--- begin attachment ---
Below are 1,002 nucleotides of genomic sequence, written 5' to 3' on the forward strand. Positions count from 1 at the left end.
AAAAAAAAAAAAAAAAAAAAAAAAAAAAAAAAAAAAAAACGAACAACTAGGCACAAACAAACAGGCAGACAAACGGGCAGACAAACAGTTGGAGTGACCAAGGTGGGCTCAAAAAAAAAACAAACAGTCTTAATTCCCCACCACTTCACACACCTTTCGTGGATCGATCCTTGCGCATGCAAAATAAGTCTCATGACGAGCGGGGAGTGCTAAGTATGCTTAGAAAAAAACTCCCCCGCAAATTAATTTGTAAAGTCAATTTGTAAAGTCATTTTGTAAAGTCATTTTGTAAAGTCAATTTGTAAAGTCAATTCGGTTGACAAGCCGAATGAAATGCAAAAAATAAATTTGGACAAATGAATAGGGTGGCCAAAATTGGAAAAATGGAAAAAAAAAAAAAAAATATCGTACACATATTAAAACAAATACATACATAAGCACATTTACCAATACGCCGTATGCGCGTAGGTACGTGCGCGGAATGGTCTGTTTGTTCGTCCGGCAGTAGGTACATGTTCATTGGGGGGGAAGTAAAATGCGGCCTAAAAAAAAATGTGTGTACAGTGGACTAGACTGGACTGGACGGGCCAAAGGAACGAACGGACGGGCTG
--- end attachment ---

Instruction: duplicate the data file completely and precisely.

Below are 1,002 nucleotides of genomic sequence, written 5' to 3' on the forward strand. Positions count from 1 at the left end.
AAAAAAAAAAAAAAAAAAAAAAAAAAAAAAAAAAAAAAACGAACAACTAGGCACAAACAAACAGGCAGACAAACGGGCAGACAAACAGTTGGAGTGACCAAGGTGGGCTCAAAAAAAAAACAAACAGTCTTAATTCCCCACCACTTCACACACCTTTCGTGGATCGATCCTTGCGCATGCAAAATAAGTCTCATGACGAGCGGGGAGTGCTAAGTATGCTTAGAAAAAAACTCCCCCGCAAATTAATTTGTAAAGTCAATTTGTAAAGTCATTTTGTAAAGTCATTTTGTAAAGTCAATTTGTAAAGTCAATTCGGTTGACAAGCCGAATGAAATGCAAAAAATAAATTTGGACAAATGAATAGGGTGGCCAAAATTGGAAAAATGGAAAAAAAAAAAAAAAATATCGTACACATATTAAAACAAATACATACATAAGCACATTTACCAATACGCCGTATGCGCGTAGGTACGTGCGCGGAATGGTCTGTTTGTTCGTCCGGCAGTAGGTACATGTTCATTGGGGGGGAAGTAAAATGCGGCCTAAAAAAAAATGTGTGTACAGTGGACTAGACTGGACTGGACGGGCCAAAGGAACGAACGGACGGGCTG